You’ll have to forgive me, I’ve been thinking a lot about farming -- specifically what it might look like in the future. This is largely due to the recent publication of my Bowery Farming TC-1. It’s a 12,000-word feature that really took me down the vertical-farming rabbit hole.
As I allude to in the piece, there are still plenty of question marks around the technology. At the top of the list are profitability and sustainability. And I fear that the former might come at the expense of the latter. What does seem certain, however, is that -- if the category is going to survive and thrive -- robotics and automation will need to play a major role.
"The automation and robotic component is a key part of [the] scalability equation, tied into the farm," as Bowery CEO Irving Fain told me in one of our conversations. We sadly didn’t go super deep into the robotics aspect of things -- a lot of this technology is still early and the company is hesitant to pull back the curtain as it looks to one-up competitors like AeroFarms.
Image Credits: Bryce Durbin/TechCrunch
I was, however, able to glimpse one of the robots at their Kearny, New Jersey location, which is deployed to move produce trays from place to place. That’s a key part of the BoweryOS system, which -- among other things -- determines the optimal growing position for a given crop. Automation is also used in the harvesting process, which is performed on-site in order to reduce the steps between the farm and consumer.
Robotics make a lot of sense for these sorts of indoor farms. They’re much more well regimented than their more traditional counterparts. The Bowery location I visited, for instance, was erected in a building that formerly housed a fulfilment center. And in a sense, creating automation for one isn’t entirely dissimilar than for a warehouse. Conditions like lighting are easily controlled and, for the most part, the primary goal is getting a payload from point A to point B.
Don’t forget to sign up to get the upcoming free newsletter version of Actuator delivered to your inbox.
Image Credits: Iron Ox
Iron Ox is probably the best example of a robotics company taking on indoor farming. In fact, the company is working on fully automated indoor growing solutions. But fundamentally transforming agtech is going to take more than just the indoor and vertical forms that only represent a sliver of the overall puzzle. Something I learned researching that piece. The average age of a farmer in Japan is 67. The average farmer in the U.S. is only about 10 years younger.
Add to that a crisis filling seasonal jobs and it becomes clear why so many companies think the answer to these problems is automation. That’s obviously a more complicated task, but there are a number of companies looking to tackle it, from startups like Burro to big conglomerates like John Deere, which has acquired a number of robotics firms.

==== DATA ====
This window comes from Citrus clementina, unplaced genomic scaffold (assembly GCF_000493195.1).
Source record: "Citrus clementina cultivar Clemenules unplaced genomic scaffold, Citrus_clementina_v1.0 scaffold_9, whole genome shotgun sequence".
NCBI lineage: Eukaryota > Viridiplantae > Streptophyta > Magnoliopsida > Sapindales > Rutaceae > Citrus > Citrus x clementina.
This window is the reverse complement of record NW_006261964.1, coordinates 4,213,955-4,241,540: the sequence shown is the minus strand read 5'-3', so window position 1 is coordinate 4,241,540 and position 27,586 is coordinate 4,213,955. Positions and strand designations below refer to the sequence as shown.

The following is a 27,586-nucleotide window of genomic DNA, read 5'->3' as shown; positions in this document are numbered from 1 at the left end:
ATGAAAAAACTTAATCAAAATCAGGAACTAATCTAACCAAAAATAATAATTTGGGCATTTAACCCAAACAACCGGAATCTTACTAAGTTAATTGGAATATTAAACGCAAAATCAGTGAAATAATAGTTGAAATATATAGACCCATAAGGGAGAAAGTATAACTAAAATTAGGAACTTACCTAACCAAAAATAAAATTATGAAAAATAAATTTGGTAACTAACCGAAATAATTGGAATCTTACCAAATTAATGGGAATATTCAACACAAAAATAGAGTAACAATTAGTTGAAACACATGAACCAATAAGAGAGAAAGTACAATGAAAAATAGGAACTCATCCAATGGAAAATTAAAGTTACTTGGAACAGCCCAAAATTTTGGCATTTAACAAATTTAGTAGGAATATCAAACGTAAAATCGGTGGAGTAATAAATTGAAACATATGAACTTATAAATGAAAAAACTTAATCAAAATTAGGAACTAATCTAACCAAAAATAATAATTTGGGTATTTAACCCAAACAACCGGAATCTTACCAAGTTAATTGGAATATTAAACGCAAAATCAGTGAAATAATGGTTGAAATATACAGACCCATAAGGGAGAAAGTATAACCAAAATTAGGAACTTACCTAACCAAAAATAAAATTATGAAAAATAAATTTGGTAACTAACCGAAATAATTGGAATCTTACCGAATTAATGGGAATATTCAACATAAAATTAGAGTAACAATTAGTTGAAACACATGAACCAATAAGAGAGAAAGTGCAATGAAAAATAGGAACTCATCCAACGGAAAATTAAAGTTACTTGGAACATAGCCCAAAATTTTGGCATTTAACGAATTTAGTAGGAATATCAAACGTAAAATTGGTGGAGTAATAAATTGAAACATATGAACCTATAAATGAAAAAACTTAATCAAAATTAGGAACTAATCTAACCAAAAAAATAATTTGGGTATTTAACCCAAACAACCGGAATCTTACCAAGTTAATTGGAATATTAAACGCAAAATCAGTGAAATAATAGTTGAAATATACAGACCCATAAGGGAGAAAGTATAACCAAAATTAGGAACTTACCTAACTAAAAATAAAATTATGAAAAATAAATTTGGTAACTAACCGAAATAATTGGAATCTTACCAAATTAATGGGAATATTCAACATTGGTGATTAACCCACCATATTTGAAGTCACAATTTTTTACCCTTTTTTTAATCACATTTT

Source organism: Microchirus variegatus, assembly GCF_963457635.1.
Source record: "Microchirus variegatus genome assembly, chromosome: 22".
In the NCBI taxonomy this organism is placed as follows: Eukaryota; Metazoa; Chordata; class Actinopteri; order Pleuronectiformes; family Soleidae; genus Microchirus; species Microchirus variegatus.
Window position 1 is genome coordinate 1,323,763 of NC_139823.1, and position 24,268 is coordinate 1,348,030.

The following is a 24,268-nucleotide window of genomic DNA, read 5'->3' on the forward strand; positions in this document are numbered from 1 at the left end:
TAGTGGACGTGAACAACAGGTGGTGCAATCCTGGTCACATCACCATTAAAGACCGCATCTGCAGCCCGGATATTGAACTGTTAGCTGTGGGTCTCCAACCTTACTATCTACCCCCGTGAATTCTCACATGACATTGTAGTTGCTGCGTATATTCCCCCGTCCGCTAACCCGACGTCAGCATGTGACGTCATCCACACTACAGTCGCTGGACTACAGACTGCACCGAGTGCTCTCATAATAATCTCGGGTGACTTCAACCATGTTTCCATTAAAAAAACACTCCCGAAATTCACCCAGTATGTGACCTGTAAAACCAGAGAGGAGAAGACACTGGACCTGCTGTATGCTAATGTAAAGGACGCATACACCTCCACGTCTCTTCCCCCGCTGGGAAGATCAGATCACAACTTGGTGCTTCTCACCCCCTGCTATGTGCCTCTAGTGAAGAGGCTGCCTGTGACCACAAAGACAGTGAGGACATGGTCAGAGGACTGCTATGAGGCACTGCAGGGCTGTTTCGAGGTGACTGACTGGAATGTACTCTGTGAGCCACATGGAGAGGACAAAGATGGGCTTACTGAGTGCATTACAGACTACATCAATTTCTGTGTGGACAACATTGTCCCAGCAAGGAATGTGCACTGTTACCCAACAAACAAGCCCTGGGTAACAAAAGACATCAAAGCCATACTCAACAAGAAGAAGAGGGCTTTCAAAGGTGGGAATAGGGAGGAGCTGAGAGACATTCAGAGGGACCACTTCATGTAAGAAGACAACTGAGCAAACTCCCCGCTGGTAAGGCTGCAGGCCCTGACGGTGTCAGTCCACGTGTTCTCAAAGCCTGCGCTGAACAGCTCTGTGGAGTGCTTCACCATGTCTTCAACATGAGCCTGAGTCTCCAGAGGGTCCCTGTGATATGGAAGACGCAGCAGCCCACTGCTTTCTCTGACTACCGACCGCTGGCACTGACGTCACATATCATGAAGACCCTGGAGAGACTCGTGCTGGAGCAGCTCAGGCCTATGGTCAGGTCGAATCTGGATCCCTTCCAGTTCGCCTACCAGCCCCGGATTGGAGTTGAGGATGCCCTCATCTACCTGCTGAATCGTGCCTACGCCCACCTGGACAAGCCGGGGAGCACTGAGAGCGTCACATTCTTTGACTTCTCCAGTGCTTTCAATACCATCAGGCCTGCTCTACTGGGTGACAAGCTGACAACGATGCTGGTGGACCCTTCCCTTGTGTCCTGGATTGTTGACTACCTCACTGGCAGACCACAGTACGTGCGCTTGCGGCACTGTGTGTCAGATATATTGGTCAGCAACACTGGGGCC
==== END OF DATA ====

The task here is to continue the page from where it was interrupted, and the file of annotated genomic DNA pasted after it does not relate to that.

Fabric's automated fulfillment center. Image Credits: Fabric
More on that soon, probably. For now, though, we need to talk about Fabric’s massive raise. The company already has contracts with some massive names, including Walmart, Instacart and FreshDirect. They’re all looking for the same thing: something that will make them more competitive with Amazon. That’s a tall order, given the retail giant’s utter dominance of everything it touches. That includes automation, of course, with Amazon robotics dating back to 2012.
“As it is, we already have more demand than we can serve,” Fabric’s CEO notes. “At the same time, we are seeing bigger opportunities beyond the proposition beyond our micro-fulfilment centers, how they interact in the network and the supply chain.”
I believe it. COVID has accelerate so much of what was already on an upward trajectory. And even as things return to a semblance of normal, I don’t see that demand waning. This latest $200 million round pushes Fabric’s valuation north of unicorn status.
Image Credits: Gitai
A bit of space robot news to wind things down this week. The International Space Station got a preview of Gitai Japan’s S1 robotic arm this week. The autonomous appendage is designed to perform maintenance tasks, including operating switches and assembling structures. It puts it well on its way to potential deployment, having hit seven of nine (not a Star Trek reference, I swear) TRL (not a 90s MTV reference, I swear) or technology readiness levels.
“The success of this investigation proves that the GITAI robot can be a solution for space agencies and commercial space companies looking for versatile, dexterous, relatively safe (less exposure to life threatening risks for humans), and inexpensive labor force,” NASA said in a statement. “Providing this option furthers the goals of commercialization of space.”